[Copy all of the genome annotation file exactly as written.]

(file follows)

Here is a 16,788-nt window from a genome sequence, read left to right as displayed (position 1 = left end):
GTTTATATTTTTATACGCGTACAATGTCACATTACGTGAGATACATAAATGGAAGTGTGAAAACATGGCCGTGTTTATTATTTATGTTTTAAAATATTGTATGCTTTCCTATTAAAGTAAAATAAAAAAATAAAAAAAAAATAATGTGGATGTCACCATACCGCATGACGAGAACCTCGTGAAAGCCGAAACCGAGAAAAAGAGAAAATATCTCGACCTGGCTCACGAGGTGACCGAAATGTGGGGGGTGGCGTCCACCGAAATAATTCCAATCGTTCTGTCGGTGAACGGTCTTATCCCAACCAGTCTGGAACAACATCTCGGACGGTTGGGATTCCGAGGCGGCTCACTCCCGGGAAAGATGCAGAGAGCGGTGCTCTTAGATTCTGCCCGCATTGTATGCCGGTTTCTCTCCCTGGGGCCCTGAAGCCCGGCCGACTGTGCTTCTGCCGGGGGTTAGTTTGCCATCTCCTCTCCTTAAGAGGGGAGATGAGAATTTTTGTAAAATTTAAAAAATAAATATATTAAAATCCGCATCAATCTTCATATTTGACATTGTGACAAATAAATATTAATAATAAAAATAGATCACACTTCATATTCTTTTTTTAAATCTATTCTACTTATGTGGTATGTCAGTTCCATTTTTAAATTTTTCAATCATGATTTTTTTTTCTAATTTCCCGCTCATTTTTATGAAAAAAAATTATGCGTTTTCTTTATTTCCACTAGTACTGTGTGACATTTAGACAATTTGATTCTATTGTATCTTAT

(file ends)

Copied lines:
Here is a 16,788-nt window from a genome sequence, read left to right as displayed (position 1 = left end):
GTTTATATTTTTATACGCGTACAATGTCACATTACGTGAGATACATAAATGGAAGTGTGAAAACATGGCCGTGTTTATTATTTATGTTTTAAAATATTGTATGCTTTCCTATTAAAGTAAAATAAAAAAATAAAAAAAAAATAATGTGGATGTCACCATACCGCATGACGAGAACCTCGTGAAAGCCGAAACCGAGAAAAAGAGAAAATATCTCGACCTGGCTCACGAGGTGACCGAAATGTGGGGGGTGGCGTCCACCGAAATAATTCCAATCGTTCTGTCGGTGAACGGTCTTATCCCAACCAGTCTGGAACAACATCTCGGACGGTTGGGATTCCGAGGCGGCTCACTCCCGGGAAAGATGCAGAGAGCGGTGCTCTTAGATTCTGCCCGCATTGTATGCCGGTTTCTCTCCCTGGGGCCCTGAAGCCCGGCCGACTGTGCTTCTGCCGGGGGTTAGTTTGCCATCTCCTCTCCTTAAGAGGGGAGATGAGAATTTTTGTAAAATTTAAAAAATAAATATATTAAAATCCGCATCAATCTTCATATTTGACATTGTGACAAATAAATATTAATAATAAAAATAGATCACACTTCATATTCTTTTTTTAAATCTATTCTACTTATGTGGTATGTCAGTTCCATTTTTAAATTTTTCAATCATGATTTTTTTTTCTAATTTCCCGCTCATTTTTATGAAAAAAAATTATGCGTTTTCTTTATTTCCACTAGTACTGTGTGACATTTAGACAATTTGATTCTATTGTATCTTAT